Main Article Content
Large inequities in health outcomes and treatment-seeking behaviour continue to exist in India, across households, states and residence. A few large populous states continue to contribute the most to multi-dimensional poverty, including indicators for health outcomes. A significant contributor is the high out-of-pocket spending that continues to be a key feature of India’s health sector, accompanied by one of the lowest levels of public investment on health. The COVID pandemic has brought out sharply the lack of preparedness of the country and its states to face a catastrophe of this kind. A resilient health sector can only be built by bridging the various gaps in key inputs into the sector – infrastructure, personnel, supplies and training. This investment is likely to bring down the demand for health services in the private sector and reduce spending on health services by households by making these affordable and accessible. A quantum jump in investment would also be required to offer health coverage that is truly universal in scope and coverage. Unless that happens, India would remain unprepared for the next calamity and continue with significant inequalities in health outcomes and access to services.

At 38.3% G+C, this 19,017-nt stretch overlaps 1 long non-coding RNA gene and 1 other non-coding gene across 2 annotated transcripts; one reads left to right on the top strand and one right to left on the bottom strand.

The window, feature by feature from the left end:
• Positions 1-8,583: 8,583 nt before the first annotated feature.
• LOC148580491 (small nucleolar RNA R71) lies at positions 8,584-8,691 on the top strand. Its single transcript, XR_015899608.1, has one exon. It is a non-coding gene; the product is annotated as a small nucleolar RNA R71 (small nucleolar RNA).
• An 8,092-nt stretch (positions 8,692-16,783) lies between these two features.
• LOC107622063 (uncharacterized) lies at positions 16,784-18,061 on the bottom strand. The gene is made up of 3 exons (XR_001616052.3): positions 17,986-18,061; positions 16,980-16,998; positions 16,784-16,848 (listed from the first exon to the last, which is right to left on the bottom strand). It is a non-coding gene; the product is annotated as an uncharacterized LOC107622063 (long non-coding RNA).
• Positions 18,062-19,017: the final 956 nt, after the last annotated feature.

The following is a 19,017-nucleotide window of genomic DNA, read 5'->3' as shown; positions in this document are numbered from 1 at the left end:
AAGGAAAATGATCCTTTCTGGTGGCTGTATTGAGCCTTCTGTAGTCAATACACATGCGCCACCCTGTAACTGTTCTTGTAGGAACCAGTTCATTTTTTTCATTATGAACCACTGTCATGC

This work is licensed under a Creative Commons Attribution 4.0 International License.